US embassy, offices in South Africa remain closed after terror threat
All US government offices in the country were ordered closed on Tuesday after authorities received 'credible,' undisclosed information about a terrorist threat.
Johannesburg, South Africa
The US embassy in Tshwane (Pretoria) and US consulates in Cape Town, Durban, and Johannesburg remained closed Wednesday, following information that US officials say indicated a specific terror threat against US government targets in South Africa.
The US diplomatic shutdown began Tuesday and comes at a time when terrorist organizations have largely shifted their strategy from so-called "hard targets," such as highly protected facilities like embassies, airports, and US military installations, to "soft targets," such as train stations, hotels, shopping malls, and sports venues.
The move also comes just a week after US authorities arrested a group of suspects thought to be building backpack bombs in Denver and in the Queens borough of New York City. A manhunt continues for a half dozen other suspects in that case.
US embassy spokeswoman Sharon Hudson Dean told the Monitor, "We are not discussing the information we have received, but it is just in South Africa," and there appear to be no security threats involving other US interests in other parts of Africa.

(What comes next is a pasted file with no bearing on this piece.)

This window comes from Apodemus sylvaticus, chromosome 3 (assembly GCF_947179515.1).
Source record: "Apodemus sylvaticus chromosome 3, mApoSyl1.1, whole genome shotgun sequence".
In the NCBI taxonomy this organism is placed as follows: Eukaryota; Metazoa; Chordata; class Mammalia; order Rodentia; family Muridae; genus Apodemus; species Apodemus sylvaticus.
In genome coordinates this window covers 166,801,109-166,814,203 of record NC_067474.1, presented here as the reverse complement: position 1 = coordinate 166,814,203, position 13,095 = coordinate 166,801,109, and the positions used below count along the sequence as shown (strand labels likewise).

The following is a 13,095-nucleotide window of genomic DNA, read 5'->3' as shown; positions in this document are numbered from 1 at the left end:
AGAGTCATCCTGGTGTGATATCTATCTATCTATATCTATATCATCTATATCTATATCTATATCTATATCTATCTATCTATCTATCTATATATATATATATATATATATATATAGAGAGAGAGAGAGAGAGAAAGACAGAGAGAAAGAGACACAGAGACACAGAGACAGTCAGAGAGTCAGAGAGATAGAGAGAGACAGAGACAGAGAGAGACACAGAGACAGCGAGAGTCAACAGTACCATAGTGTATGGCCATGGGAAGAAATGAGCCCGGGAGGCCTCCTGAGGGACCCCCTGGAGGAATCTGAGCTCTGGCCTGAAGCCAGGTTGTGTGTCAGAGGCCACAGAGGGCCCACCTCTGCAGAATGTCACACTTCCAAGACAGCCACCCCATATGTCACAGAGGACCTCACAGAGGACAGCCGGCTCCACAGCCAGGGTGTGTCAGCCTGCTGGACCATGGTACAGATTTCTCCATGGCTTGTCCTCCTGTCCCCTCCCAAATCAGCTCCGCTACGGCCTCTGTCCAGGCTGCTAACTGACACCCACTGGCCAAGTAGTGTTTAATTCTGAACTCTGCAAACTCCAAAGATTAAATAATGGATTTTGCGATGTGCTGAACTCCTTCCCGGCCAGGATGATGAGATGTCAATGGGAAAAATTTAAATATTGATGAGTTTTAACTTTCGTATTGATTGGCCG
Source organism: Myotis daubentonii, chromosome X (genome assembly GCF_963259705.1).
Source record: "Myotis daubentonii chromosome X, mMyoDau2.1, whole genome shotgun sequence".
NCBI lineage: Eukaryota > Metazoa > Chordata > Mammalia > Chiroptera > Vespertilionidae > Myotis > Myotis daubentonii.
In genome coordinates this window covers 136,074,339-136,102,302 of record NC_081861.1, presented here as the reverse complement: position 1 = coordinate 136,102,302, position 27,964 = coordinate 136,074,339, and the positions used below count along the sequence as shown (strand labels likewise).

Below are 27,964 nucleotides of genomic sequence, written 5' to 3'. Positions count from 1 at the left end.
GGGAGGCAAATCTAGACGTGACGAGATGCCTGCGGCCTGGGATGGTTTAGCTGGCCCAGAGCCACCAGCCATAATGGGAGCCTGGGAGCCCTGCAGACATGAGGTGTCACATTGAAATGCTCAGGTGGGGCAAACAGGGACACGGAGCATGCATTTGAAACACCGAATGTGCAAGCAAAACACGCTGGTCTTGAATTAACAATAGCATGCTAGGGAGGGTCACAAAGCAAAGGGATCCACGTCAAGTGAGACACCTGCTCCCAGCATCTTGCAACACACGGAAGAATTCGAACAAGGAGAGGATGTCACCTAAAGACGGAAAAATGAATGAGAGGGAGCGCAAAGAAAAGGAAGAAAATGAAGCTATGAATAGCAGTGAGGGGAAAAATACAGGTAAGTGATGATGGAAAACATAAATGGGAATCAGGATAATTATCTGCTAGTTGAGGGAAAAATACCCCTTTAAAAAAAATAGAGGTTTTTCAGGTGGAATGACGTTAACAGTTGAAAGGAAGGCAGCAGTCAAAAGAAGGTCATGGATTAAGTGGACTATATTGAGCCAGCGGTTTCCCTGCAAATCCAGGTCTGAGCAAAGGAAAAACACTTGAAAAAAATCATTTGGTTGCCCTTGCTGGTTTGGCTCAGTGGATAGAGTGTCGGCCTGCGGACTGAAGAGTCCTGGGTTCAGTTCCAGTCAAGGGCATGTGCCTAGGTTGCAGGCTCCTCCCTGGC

In Washington, US State Department spokesman Ian Kelly told reporters: "The embassy received information about a possible threat against the embassy, and so as a precaution, the State Department decided to close US government facilities in South Africa." The US embassy has notified the American community in South Africa to "remain vigilant," Mr. Kelly added, and said, "The embassy will reopen as soon as we've completed our assessment of the security posture."
What makes the current threats against the US embassy and consulates in South Africa interesting is that at least two of the facilities, in Johannesburg and Tshwane, are practically brand-new, and have been designed specifically to prevent the sorts of truck-bomb attacks that occurred at the US embassies in Nairobi, Kenya, and Dar-es-Salaam, Tanzania, in August of 1998.
The Austin-based security analysis group, Stratfor, says it is specifically this type of "hardening" of US government targets which has forced terrorist organizations like Al Qaeda to adapt and shift their focus to softer targets, such as the Madrid train system in March 2004, the London Underground system in July 2005, and a series of five hotel attacks that have occurred in Pakistan, Afghanistan, India, and Indonesia since January 2008.